With more than 60 percent of U.S. hospitals with more than 50 beds reporting having a palliative care program and the Joint Commission awarding its first Advanced Certifications for Palliative Care, it is clear palliative and end-of-life care increasingly are being viewed as essential to high-quality health care. As chairman of the Circle of Life Award Committee, an award celebrating innovation and quality in palliative and end-of-life care, I've seen firsthand these programs become increasingly engrained and valued in the health care continuum, not just expanding in number, but moving upstream in the disease trajectory and reaching more patients across linked community-based service providers.

As hospitals transition to new models of health care delivery, palliative care should be a priority. The National Consensus Project for Quality Palliative Care describes the goal of palliative care as "… to prevent and relieve suffering and to support the best possible quality of life for patients and their families, regardless of the stage of the disease or the need for other therapies … ." In practice, hospitals document significant cost savings and increased patient and family satisfaction from palliative care services that provide appropriate and desired services.

As palliative care consult programs and services become more prevalent and sophisticated, palliative care should not be viewed as just for those at the end of life. Pain and symptom management expertise, goal clarification and care planning can support physicians and hospital staff and help many patients and families, particularly those managing chronic conditions. And, palliative care begun early brings great value to patients with terminal illnesses and their families.

Hospitals planning palliative care services or taking their existing services to a new level have extensive available resources:

  • Center to Advance Palliative Care (www.capc.org) and its online resources as well as its Palliative Care Leadership Centers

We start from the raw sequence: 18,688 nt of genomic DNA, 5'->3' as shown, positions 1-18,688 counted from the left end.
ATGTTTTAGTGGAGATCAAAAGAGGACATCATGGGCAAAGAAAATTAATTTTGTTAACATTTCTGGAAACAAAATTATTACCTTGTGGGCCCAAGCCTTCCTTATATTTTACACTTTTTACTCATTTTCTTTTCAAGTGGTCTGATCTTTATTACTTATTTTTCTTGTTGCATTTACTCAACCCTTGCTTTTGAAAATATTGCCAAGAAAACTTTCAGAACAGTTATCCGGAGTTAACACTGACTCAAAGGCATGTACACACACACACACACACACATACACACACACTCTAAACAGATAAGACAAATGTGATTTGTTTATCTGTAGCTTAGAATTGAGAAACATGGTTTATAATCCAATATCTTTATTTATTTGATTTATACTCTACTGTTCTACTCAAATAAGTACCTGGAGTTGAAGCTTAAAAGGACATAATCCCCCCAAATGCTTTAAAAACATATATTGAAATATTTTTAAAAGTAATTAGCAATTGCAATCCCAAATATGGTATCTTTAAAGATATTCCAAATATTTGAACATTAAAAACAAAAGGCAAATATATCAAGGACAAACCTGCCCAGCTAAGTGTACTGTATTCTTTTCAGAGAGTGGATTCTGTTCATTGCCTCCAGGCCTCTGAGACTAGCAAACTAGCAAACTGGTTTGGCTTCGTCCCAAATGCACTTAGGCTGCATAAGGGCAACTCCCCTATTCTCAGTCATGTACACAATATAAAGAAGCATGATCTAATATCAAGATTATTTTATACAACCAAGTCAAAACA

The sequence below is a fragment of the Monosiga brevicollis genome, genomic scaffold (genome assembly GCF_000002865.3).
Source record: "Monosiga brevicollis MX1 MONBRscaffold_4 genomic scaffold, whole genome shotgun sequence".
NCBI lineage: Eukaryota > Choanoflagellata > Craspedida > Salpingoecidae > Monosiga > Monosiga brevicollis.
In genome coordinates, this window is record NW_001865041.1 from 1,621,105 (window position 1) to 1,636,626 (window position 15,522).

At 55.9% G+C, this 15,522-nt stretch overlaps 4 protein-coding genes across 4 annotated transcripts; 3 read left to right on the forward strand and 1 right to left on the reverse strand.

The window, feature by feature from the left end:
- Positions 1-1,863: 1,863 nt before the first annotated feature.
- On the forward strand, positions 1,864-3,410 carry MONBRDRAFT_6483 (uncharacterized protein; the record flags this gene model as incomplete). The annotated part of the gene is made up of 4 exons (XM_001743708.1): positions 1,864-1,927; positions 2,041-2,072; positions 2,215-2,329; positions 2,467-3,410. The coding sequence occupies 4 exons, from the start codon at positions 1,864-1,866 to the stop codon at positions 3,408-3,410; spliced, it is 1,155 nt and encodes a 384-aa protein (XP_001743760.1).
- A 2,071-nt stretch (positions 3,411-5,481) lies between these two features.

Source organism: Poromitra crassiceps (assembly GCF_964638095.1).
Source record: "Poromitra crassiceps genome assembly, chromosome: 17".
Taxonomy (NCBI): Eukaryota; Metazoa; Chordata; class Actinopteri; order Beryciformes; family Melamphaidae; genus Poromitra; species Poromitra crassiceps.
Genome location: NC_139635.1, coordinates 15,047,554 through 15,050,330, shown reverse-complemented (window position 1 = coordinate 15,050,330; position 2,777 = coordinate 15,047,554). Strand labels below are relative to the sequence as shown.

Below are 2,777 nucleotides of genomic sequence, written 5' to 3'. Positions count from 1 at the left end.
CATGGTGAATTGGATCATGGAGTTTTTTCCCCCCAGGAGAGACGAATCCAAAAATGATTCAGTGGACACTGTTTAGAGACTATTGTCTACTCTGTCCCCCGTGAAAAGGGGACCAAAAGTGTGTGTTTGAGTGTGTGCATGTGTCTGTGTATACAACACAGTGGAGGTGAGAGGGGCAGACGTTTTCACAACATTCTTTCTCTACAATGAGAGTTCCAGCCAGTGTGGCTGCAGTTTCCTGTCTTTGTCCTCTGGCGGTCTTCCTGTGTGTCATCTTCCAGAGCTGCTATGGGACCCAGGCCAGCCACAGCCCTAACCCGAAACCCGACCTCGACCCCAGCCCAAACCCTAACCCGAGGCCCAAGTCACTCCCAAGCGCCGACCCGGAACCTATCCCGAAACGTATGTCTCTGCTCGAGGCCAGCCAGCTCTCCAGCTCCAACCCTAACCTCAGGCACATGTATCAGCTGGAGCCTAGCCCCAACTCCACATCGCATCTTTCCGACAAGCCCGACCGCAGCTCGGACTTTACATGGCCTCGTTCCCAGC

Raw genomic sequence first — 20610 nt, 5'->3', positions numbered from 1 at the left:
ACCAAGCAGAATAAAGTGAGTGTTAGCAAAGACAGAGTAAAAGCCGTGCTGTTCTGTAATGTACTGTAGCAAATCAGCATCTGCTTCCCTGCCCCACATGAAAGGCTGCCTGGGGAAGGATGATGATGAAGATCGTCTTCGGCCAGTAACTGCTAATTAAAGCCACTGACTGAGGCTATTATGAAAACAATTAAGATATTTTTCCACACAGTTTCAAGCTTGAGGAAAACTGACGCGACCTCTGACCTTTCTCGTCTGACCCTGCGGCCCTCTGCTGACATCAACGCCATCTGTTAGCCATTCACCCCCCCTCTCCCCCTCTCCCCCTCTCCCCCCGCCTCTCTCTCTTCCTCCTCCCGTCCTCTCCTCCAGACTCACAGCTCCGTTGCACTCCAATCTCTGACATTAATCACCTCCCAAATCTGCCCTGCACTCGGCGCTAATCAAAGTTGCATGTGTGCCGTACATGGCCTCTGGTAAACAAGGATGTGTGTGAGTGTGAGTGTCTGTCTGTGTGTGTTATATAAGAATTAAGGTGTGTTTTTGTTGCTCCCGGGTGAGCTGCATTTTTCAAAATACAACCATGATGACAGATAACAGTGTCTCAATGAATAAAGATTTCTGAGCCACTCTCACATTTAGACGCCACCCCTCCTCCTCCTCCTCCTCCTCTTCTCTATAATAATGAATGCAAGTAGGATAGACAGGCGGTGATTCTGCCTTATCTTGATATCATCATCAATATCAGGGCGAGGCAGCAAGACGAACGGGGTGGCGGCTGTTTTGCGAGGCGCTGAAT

• National Quality Forum's report, "A National Framework and Preferred Practices for Palliative and Hospice Care Quality" (http://bit.ly/HE6NHC)
  • National Consensus Project for Quality Palliative Care's Clinical Practice Guidelines for Palliative Care (http://www.nationalconsensusproject.org/guideline.pdf)
  • AHA's Committee on Performance Improvement's 2012 project on palliative and end-of-life care. Resources will be shared with the field when available.

And all hospitals — at all stages of palliative care involvement — can find ideas and inspiration from the Circle of Life honorees. Their stories, including updates from previous winners, can be found at www.aha.org/circleoflife.

I also would urge hospitals to help us learn about and share innovative palliative and end-of-life programs by applying for the Circle of Life Award. A streamlined 2013 application is available at www.aha.org/circleoflife.

Support for the award comes from the California HealthCare Foundation, Oakland, Calif., and the Archstone Foundation. Major sponsors of the award are the American Hospital Association, Catholic Health Association, and National Hospice and Palliative Care Organization & National Hospice Foundation. Other sponsors include the American Academy of Hospice and Palliative Medicine, the National Association of Social Workers, and the Hospice and Palliative Nurses Association.

High-quality, family and patient-centered palliative care can have a profound impact on our hospitals, our partners in health delivery, our communities, and our patients and their families and deserves to be incorporated into the full care continuum.

Steve Franey is president, Franey & Associates Consulting. Contact him at steve@franeyassociates.com.


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